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Current research in Biochemistry

Biochemistry is the study of the chemical processes in living organisms. Modern biochemistry tries to answer questions that are related, for example, to the regulation of gene expression or the structure and function of cellular proteins. The research performed by the Biochemistry division in the University of Turku is focused on the structural and functional analysis of mammalian and bacterial proteins, enzymology, microbial molecular biology and immunochemistry.


Research Projects


Biofilms, bacterial communities surrounded by protecting extracellular matrix, are resistant to antibiotics and the host defense systems. Most recent research results suggest that the inter-kingdom signaling between biofilm forming bacteria and the host cells might elucidate the different phases in chronic biofilm infection. The aim of our studies is to illuminate the molecular mechanisms of biofilm-host crosstalk in aggressive periodontitis, a chronic infection destroying the tooth supportive tissues.


Antibiotic Biosynthetic Enzymes (ABE)

Our research is focused on the chemical biology of bioactive secondary metabolites produced by different members of the bacterial genus Streptomyces. We study the biosynthetic reactions of aromatic polyketide compounds, a diverse group of metabolites used widely in medicine, agriculture and other fields of commerce. Central areas of our research involve molecular genetics, in vivo analytics, combined in vitro enzyme chemistry and structural biology, and natural product chemistry of the biosynthetic pathways. Project Leaders: Jarmo Niemi / Pekka Mäntsälä / Mikko Metsä-Ketelä


Cell Adhesion and Cancer

Cancer progression involves uncontrolled proliferation and motility of cells. Integrins, transmembrane cell surface adhesion receptors, are proteins known to regulate cell behaviour by transducing extracellular signals to cytoplasmic protein complexes. We have performed genome-wide screens to identify integrin-binding intracellular proteins and demonstrated that recruitment of specific protein complexes by the cytoplasmic domains of integrins is important in tumorigenesis. Our aim is to extend our studies on the novel integrin binding proteins to gain insight on the diverse biological roles of integrins in cancer.​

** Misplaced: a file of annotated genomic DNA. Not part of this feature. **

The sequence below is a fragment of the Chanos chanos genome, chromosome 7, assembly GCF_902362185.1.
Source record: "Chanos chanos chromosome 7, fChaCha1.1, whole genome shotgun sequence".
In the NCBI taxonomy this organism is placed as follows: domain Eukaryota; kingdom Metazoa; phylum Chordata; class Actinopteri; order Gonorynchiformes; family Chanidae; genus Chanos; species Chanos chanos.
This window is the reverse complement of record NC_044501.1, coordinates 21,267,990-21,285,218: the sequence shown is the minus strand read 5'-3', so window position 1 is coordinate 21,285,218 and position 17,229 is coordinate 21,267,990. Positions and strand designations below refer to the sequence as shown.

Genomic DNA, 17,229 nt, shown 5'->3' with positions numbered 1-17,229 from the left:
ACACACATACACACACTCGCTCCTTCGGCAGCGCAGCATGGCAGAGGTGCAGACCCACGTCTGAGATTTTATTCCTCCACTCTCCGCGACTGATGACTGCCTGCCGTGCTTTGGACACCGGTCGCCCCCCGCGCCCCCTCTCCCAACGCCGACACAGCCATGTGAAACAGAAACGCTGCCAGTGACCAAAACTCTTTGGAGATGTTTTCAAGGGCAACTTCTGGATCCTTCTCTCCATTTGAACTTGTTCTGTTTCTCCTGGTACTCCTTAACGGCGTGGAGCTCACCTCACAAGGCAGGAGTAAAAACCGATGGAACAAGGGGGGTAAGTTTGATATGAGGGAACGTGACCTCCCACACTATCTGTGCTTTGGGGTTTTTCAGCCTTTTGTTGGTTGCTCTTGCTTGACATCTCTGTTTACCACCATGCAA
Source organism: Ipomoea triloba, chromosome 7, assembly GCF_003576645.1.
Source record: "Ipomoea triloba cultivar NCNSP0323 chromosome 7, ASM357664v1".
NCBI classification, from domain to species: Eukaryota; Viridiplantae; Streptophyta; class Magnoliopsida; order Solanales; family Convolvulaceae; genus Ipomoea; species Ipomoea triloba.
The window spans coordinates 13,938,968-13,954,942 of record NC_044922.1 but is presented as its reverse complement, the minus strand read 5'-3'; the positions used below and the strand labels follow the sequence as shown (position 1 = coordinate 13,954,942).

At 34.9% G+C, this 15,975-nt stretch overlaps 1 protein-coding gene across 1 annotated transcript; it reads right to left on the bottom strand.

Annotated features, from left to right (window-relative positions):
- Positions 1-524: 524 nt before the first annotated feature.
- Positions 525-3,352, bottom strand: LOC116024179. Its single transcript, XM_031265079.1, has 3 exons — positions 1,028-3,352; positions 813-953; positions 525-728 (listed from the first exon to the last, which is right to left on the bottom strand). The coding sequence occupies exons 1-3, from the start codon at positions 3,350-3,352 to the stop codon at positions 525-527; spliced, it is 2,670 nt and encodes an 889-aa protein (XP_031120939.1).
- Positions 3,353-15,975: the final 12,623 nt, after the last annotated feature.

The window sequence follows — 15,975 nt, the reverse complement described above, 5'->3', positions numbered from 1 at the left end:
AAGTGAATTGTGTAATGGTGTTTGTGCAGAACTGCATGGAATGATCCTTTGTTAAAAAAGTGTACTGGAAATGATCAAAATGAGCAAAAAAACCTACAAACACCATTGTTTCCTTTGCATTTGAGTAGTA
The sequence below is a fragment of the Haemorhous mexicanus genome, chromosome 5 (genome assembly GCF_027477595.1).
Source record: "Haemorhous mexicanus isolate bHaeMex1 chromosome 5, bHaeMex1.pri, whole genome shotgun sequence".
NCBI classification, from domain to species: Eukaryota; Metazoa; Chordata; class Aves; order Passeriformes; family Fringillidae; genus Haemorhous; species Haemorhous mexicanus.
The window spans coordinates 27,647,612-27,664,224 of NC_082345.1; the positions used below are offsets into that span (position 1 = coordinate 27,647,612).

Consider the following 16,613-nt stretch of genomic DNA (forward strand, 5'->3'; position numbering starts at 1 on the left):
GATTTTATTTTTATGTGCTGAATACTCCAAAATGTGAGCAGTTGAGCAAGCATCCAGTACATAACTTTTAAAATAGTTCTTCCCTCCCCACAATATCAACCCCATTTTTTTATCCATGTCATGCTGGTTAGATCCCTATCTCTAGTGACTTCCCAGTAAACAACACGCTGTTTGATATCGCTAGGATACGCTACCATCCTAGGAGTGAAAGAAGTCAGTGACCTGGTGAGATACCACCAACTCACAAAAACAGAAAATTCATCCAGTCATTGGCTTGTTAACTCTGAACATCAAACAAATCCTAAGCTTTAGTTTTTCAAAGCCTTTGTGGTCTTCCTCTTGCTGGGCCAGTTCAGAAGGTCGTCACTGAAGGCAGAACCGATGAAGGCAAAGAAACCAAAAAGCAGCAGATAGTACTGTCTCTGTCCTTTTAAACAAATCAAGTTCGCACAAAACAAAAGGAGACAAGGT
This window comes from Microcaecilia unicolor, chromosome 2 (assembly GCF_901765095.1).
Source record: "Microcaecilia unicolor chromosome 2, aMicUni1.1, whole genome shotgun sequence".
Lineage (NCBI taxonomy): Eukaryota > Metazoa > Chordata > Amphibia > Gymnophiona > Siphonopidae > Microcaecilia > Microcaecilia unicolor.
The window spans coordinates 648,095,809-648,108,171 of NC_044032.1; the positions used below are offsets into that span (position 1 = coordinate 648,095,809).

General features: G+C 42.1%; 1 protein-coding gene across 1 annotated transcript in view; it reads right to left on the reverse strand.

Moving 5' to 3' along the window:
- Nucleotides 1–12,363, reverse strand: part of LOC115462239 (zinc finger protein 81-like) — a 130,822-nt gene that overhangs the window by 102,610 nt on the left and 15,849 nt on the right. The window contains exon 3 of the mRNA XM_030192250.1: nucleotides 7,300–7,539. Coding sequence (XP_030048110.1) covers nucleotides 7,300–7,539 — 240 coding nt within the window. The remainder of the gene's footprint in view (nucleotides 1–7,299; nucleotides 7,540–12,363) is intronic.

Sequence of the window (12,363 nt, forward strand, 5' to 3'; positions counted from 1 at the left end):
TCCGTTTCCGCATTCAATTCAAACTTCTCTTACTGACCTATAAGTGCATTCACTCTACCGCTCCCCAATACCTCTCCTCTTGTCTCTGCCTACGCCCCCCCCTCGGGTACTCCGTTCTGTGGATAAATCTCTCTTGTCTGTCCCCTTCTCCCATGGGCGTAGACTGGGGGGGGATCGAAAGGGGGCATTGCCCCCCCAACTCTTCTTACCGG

Our environment contains a great variety of infectious microbes –viruses, bacteria, fungi, protozoa and multicellular parasites. These can cause disease, and if they multiply unchecked they will eventually kill their host. Most infections in normal individuals are short-lived and leave little permanent damage. This is due to the immune system, which combats infectious agents. Since micro-organisms come in many different forms a wide variety of immune responses are required to deal with each type of infection. On the other hand, there are many beneficial commensal micro-organisms, which compete effectively with many potential pathogens.


Structure and Function of Collagen Receptor Integrins

Integrins are signaling transmembrane cell adhesion receptors that connect the cell to the extracellular matrix composed of collagen and other matrix molecules. Integrins play crucial roles in growth, development, migration, defense mechanisms and apoptosis of the cell. We are focused on the collagen receptor integrins. Small molecule drugs targeted to these integrins could be used to cure cancers, inflammations, and cardiovascular diseases. We are currently elucidating the activation mechanism of the collagen receptor integrins and its influence to intracellular signaling. We are also studying integrin internalization from the plasma membrane. In addition to common methods in molecular, structural and cell biology, we use combined atomic force/confocal microscopy and proteomics in our research.


Mechanistic Enzymology of Inorganic pyrophosphatases (POP)

We are carrying out the mechanistic, evolutionary and physiological studies of membrane-bound pyrophosphatases (mPPases) and nucleotide-regulated CBS-PPases. Both membrane and CBS-PPases hydrolyze pyrophosphate (PPi) formed as a by-product of nearly 200 biosynthetic reactions. mPPases utilize PPi energy for the transmembrane transport of H+ (H+-PPases), Na+ (Na+-PPases) or both (Na+, H+-PPases), whereas CBS-PPases dissipate PPi energy as heat. 


Regulation of Eukaryotic Transcription (RET)

​RNA polymerases dynamically read genomic information in response to environmental changes and cellular needs. The focal point of our ongoing research is RNA polymerase I (Pol I) that is specialized to produce ribosomal RNA – a building block of cell’s protein factories. Excessive activity of Pol I allows cancer cells to grow beyond normal controls. To understand how the function of Pol I is regulated in normal and sick cells, we aim to elucidate the identity, sequence and modifications of molecular events that take place at the beginning of Pol I mediated production of ribosomal RNA.


RNA polymerase is the enzyme that carries out the first step in gene expression, synthesis of RNA. We study RNA polymerase catalytic mechanism with emphasis on translocation, a step specific to processive polymerases and motor enzymes.